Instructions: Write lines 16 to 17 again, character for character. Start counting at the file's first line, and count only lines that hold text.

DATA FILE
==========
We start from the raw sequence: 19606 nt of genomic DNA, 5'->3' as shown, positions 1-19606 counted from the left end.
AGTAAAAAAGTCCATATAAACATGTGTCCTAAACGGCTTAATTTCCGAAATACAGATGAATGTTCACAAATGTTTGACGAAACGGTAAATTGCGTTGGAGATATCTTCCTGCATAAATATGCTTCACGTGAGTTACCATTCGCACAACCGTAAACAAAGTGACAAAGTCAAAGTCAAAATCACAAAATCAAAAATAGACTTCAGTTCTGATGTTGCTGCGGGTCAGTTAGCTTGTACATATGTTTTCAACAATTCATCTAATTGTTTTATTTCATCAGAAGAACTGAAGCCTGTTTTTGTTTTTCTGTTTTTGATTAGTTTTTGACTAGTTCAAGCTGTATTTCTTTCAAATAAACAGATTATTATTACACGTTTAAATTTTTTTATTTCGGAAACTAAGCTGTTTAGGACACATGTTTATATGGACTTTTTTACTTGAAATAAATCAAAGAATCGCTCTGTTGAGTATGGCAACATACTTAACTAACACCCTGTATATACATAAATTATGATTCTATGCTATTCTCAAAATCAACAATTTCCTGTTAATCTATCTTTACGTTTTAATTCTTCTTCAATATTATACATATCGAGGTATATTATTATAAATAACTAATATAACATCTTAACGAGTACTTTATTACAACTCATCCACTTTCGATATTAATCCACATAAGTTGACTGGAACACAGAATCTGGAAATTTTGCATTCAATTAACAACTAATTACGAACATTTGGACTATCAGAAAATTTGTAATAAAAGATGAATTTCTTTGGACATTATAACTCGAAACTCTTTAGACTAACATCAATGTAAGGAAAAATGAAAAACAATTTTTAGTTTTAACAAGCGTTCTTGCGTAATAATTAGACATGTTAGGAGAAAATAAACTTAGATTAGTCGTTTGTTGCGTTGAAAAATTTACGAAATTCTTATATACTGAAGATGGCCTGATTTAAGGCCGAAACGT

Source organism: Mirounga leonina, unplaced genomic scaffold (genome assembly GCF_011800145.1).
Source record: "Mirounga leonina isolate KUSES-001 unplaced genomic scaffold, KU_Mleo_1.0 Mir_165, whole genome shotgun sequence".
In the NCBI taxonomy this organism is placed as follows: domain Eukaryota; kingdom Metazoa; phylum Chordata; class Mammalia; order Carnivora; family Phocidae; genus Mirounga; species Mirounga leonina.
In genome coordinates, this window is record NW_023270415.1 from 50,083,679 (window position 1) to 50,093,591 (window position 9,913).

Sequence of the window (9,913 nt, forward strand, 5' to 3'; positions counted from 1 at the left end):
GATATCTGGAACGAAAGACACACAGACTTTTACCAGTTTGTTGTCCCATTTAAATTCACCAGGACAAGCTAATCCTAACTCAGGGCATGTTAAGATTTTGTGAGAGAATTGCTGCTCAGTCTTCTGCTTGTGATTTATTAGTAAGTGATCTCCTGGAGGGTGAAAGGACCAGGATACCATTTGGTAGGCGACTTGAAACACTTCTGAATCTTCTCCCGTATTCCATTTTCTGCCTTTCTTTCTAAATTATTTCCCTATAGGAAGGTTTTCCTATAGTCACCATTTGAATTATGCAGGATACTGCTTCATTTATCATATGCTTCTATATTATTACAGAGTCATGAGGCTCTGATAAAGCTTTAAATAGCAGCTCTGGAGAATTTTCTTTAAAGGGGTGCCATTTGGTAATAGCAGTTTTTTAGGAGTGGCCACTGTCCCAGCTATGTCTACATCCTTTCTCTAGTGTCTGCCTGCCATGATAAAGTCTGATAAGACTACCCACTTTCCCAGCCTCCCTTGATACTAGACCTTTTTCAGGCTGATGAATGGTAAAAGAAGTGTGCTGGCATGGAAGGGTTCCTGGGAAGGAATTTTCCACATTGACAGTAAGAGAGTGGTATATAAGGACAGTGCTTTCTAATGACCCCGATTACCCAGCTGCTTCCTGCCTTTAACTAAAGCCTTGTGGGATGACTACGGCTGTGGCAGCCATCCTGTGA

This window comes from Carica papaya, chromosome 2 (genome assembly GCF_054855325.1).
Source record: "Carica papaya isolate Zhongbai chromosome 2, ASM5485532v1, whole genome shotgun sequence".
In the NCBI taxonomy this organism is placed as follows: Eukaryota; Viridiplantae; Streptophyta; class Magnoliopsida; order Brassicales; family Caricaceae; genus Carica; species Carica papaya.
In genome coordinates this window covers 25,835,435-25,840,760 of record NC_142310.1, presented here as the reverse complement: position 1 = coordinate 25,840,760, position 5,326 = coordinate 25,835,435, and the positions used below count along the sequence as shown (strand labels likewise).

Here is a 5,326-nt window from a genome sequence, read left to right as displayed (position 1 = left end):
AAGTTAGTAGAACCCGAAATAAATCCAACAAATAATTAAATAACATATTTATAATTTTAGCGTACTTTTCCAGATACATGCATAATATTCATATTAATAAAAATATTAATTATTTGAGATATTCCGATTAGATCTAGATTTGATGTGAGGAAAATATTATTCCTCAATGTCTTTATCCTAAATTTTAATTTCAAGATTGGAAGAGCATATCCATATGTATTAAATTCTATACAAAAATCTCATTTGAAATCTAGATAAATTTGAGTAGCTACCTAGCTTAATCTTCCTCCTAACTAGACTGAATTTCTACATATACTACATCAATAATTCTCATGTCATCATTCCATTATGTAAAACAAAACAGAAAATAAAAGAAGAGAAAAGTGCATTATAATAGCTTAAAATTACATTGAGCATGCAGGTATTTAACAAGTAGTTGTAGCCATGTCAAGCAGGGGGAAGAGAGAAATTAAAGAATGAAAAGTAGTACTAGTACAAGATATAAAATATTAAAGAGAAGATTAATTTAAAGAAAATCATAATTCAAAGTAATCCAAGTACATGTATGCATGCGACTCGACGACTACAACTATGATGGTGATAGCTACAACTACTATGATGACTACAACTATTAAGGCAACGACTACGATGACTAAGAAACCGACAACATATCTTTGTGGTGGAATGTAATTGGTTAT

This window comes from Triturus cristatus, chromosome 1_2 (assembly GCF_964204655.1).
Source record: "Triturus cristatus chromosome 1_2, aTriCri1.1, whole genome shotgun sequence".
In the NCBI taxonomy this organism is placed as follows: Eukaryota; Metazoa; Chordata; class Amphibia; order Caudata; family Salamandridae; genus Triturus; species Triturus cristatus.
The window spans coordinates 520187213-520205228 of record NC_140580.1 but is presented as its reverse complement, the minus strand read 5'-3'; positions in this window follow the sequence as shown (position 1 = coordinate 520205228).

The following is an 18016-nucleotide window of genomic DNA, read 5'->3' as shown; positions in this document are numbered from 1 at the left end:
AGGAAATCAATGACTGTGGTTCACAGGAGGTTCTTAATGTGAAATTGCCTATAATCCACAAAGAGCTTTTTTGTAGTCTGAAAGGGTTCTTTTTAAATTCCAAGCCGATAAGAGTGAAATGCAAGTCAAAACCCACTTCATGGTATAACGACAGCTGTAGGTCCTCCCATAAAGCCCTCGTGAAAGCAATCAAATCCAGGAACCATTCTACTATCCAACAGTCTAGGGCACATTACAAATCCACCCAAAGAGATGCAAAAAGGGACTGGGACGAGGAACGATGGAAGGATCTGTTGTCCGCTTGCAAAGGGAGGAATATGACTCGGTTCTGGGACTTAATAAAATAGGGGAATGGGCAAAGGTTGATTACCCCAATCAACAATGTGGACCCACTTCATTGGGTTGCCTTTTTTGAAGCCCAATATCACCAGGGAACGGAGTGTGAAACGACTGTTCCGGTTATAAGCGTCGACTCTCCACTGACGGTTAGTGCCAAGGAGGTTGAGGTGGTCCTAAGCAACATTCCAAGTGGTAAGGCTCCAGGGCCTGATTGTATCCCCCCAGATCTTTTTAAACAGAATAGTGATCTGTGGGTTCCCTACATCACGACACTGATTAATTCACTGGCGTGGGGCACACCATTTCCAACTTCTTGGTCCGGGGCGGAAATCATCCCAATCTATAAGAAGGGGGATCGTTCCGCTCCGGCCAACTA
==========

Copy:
Source record: "Triturus cristatus chromosome 1_2, aTriCri1.1, whole genome shotgun sequence".
In the NCBI taxonomy this organism is placed as follows: Eukaryota; Metazoa; Chordata; class Amphibia; order Caudata; family Salamandridae; genus Triturus; species Triturus cristatus.